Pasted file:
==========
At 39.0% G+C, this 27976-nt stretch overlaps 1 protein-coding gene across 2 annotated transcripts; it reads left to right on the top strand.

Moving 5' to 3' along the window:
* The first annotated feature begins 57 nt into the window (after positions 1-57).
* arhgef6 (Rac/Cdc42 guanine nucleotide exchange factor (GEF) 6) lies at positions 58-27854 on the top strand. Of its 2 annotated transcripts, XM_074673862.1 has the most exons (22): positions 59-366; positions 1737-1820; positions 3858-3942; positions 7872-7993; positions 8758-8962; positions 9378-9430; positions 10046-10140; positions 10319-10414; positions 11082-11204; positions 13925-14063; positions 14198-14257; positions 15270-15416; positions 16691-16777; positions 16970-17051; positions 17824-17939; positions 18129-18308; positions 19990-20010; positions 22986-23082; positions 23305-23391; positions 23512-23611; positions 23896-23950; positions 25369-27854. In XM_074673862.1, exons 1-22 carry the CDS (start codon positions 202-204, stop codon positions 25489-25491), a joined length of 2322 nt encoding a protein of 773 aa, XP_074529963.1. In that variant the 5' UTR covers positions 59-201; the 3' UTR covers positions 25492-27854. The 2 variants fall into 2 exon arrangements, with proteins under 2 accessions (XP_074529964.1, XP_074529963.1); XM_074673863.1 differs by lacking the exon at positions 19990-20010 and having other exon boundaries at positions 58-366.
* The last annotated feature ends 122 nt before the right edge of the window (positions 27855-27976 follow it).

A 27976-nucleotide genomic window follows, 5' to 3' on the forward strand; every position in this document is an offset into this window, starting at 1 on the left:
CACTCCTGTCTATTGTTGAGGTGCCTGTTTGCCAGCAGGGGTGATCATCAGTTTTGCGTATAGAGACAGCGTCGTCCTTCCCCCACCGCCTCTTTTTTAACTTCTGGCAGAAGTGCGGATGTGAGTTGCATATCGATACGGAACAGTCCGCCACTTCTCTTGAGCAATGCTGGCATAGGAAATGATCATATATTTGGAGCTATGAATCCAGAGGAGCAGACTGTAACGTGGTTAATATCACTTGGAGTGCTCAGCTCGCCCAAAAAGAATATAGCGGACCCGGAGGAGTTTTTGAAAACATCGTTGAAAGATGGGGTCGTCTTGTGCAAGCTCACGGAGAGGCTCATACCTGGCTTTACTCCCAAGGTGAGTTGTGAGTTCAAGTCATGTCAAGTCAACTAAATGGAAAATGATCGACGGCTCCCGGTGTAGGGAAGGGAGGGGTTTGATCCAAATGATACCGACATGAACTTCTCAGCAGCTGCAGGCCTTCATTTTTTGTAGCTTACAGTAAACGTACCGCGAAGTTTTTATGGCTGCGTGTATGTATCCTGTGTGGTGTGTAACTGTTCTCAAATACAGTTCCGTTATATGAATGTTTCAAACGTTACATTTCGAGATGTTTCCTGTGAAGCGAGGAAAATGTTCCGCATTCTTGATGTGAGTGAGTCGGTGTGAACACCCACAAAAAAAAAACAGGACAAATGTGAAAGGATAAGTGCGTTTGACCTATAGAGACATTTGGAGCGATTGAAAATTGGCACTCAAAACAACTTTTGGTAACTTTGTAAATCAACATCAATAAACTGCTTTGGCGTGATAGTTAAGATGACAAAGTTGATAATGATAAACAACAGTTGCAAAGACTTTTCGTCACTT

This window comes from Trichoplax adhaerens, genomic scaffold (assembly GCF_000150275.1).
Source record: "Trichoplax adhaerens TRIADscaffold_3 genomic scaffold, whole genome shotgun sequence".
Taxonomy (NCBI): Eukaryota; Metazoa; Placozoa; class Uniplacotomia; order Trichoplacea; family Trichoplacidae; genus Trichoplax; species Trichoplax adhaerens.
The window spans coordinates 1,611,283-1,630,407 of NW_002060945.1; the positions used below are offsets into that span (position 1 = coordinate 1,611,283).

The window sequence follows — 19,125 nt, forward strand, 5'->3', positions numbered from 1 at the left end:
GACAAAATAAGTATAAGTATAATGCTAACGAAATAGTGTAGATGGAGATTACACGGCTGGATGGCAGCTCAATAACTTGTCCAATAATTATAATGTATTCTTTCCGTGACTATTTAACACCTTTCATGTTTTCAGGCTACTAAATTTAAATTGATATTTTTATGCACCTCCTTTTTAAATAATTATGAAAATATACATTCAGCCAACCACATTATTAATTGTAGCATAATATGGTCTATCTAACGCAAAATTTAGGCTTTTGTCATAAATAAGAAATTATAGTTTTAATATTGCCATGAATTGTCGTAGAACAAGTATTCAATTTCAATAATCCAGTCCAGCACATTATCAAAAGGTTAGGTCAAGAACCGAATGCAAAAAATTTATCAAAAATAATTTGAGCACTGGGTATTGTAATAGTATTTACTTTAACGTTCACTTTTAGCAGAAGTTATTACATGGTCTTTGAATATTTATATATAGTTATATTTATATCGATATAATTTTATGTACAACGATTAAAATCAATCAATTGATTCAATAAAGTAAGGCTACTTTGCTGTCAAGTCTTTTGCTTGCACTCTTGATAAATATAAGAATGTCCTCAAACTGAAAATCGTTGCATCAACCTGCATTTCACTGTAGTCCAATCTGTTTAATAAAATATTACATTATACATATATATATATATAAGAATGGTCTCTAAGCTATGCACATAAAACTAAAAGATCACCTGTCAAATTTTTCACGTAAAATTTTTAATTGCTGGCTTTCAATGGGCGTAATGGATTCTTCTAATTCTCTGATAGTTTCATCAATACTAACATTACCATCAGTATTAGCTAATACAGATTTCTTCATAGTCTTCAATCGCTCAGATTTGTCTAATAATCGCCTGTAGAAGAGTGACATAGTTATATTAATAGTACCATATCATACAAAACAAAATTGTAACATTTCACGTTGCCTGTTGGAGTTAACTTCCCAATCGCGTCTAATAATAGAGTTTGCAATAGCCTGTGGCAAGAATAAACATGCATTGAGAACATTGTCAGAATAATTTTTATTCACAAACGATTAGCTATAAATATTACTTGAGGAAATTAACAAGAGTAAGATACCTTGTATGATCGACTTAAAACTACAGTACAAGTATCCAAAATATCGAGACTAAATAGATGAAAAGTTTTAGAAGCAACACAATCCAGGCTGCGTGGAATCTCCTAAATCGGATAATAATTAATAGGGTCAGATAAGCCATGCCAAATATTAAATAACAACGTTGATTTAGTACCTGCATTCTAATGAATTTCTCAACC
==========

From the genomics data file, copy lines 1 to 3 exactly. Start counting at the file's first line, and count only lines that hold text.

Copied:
At 39.0% G+C, this 27976-nt stretch overlaps 1 protein-coding gene across 2 annotated transcripts; it reads left to right on the top strand.

Moving 5' to 3' along the window:
* The first annotated feature begins 57 nt into the window (after positions 1-57).